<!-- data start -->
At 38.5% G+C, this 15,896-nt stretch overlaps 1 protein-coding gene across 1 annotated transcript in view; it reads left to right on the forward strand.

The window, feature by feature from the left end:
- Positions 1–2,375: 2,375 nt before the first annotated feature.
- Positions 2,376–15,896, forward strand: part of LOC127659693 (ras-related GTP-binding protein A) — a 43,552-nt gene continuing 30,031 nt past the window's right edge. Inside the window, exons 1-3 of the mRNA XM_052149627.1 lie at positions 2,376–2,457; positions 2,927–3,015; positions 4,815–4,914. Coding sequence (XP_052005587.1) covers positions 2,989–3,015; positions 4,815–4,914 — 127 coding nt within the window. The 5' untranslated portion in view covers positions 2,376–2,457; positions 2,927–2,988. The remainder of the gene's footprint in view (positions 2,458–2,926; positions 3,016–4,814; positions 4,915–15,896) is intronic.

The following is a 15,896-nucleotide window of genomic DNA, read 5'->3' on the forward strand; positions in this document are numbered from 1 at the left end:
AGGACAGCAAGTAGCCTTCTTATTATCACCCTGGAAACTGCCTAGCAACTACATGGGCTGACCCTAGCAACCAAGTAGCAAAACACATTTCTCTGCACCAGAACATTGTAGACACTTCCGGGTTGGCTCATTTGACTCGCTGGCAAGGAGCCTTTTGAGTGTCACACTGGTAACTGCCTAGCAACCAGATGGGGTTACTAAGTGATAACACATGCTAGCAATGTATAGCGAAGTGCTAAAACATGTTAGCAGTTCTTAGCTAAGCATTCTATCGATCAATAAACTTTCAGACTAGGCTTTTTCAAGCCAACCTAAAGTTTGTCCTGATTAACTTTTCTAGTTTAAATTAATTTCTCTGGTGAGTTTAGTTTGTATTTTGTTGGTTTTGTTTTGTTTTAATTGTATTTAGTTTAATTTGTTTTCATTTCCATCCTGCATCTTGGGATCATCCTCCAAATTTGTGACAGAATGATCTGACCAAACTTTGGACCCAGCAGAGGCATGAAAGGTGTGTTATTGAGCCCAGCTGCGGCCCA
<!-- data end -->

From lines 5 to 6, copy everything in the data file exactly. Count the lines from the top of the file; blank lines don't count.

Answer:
The following is a 15,896-nucleotide window of genomic DNA, read 5'->3' on the forward strand; positions in this document are numbered from 1 at the left end:
AGGACAGCAAGTAGCCTTCTTATTATCACCCTGGAAACTGCCTAGCAACTACATGGGCTGACCCTAGCAACCAAGTAGCAAAACACATTTCTCTGCACCAGAACATTGTAGACACTTCCGGGTTGGCTCATTTGACTCGCTGGCAAGGAGCCTTTTGAGTGTCACACTGGTAACTGCCTAGCAACCAGATGGGGTTACTAAGTGATAACACATGCTAGCAATGTATAGCGAAGTGCTAAAACATGTTAGCAGTTCTTAGCTAAGCATTCTATCGATCAATAAACTTTCAGACTAGGCTTTTTCAAGCCAACCTAAAGTTTGTCCTGATTAACTTTTCTAGTTTAAATTAATTTCTCTGGTGAGTTTAGTTTGTATTTTGTTGGTTTTGTTTTGTTTTAATTGTATTTAGTTTAATTTGTTTTCATTTCCATCCTGCATCTTGGGATCATCCTCCAAATTTGTGACAGAATGATCTGACCAAACTTTGGACCCAGCAGAGGCATGAAAGGTGTGTTATTGAGCCCAGCTGCGGCCCA